The first part of a long-awaited report from Oklahoma State Auditor & Inspector Cindy Byrd on Epic Charter Schools was released Thursday. Byrd found a litany of problems in her investigation of the school that has faced legal scrutiny for years.
"I have seen a lot of fraud in my 23 years and this situation deeply concerns me," Byrd said at a Thursday press conference.
Byrd said the virtual charter behemoth owes Oklahoma taxpayers $8.9 million for a string of concerning actions in the 120-page investigative report.
Her report said Epic, the state’s largest virtual charter school, was given half a billion dollars over the last five years. And of that, at least $125 million has been siphoned through a learning fund that goes to families and a for-profit management company operated by Epic's founders Ben Harris and David Chaney.
Because there’s no oversight of that money, it appears that it didn’t go to actually educating kids, Byrd said. And that’s a big problem.
Those records remain tied up in litigation as Epic says they should remain private. But Byrd continues to fight for a full accounting of those dollars in court.
The audit report concludes that Oklahoma should consider that for-profit organizations running charter schools might not be a good idea.
Byrd referred to Thursday's report as part one of the investigative audit. It's unclear when part two will be released.
Byrd said she will be sharing her office's findings with the Attorney General's office, the Oklahoma State Bureau of Investigation and the Oklahoma Tax Commission, as well as the Office of Inspector General, the Internal Revenue Service and the Federal Bureau of Investigation.
In a statement on Twitter, Epic Charter Schools categorized Byrd's press conference as 'political theatrics' and called the audit a 'seeming endless fishing expedition.' The charter school said they would be providing a point-by-point response within 24 hours.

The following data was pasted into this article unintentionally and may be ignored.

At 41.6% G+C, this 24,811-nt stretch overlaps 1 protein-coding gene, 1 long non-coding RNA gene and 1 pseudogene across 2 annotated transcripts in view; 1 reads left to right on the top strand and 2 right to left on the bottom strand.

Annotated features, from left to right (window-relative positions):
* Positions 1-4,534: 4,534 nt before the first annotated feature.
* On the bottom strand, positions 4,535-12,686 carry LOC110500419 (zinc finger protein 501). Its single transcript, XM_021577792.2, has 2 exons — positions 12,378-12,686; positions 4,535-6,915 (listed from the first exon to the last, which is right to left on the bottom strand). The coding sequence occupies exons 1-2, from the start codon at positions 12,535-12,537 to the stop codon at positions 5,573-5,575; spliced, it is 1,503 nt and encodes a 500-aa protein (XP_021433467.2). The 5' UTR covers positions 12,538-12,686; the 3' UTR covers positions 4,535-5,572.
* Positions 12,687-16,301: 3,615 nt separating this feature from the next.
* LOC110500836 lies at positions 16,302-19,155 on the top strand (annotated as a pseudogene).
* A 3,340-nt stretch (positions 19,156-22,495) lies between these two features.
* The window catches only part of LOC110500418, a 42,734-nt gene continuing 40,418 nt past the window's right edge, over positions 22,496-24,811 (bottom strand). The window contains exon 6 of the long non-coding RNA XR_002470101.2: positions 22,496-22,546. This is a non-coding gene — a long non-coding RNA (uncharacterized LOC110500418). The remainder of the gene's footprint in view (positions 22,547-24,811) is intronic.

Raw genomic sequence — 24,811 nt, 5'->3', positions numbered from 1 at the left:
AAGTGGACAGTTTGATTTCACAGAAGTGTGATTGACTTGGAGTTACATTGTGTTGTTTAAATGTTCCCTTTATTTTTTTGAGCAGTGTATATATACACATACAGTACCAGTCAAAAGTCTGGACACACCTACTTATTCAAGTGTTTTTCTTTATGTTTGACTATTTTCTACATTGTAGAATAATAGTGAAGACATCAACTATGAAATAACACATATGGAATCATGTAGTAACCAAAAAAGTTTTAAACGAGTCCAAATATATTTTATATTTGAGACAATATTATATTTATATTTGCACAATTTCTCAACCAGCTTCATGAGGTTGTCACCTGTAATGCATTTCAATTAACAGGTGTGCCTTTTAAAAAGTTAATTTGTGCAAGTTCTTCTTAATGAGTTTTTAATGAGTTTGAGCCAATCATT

State officials quickly responded to the report.
Governor Kevin Stitt said his office is still reviewing the audit, but called the initial findings 'concerning.'
"Our state has recently invested in public education at the highest levels in our state’s history, and Oklahomans deserve accountability and transparency on how their hard-earned tax dollars are being spent," Stitt said in a statement.
State Superintendent of Public Instruction Joy Hofmeister called the findings 'deeply disturbing.'
"In an education environment where every dollar is being stretched to the limit, these findings are deeply disturbing," Hofmeister said in a statement. "It is one thing for a public school to utilize the services of a private vendor, which is common practice, but when that private vendor operates the school in question and can manipulate that structure to obfuscate or mislead, there is something systematically wrong. Oklahomans deserve better."
Sen. Ron Sharp (R-Shawnee), a former public school teacher, has been demanding additional accountability for the state funds granted to Epic through the school funding formula. Administrators of the school sued Sharp for defamation, but an Oklahoma County district judge ruled against them and levied a $500,000 fine against the school for filing the lawsuit.
"The Oklahoma families who have put their faith in this school system need reassurance that their children are getting a proper education and not just being used in an illegal scheme to make the owners rich," Sharp said in a statement.
Sharp lost a primary runoff in August said bringing Epic's issues to light has been a 'difficult road.'
"My reputation and legislative career have been destroyed by what has now become Oklahoma’s largest school district because I brought their fraudulent activities to light," Sharp said. "Their attempt to stop my inquiries and silence my criticism has not been successful."
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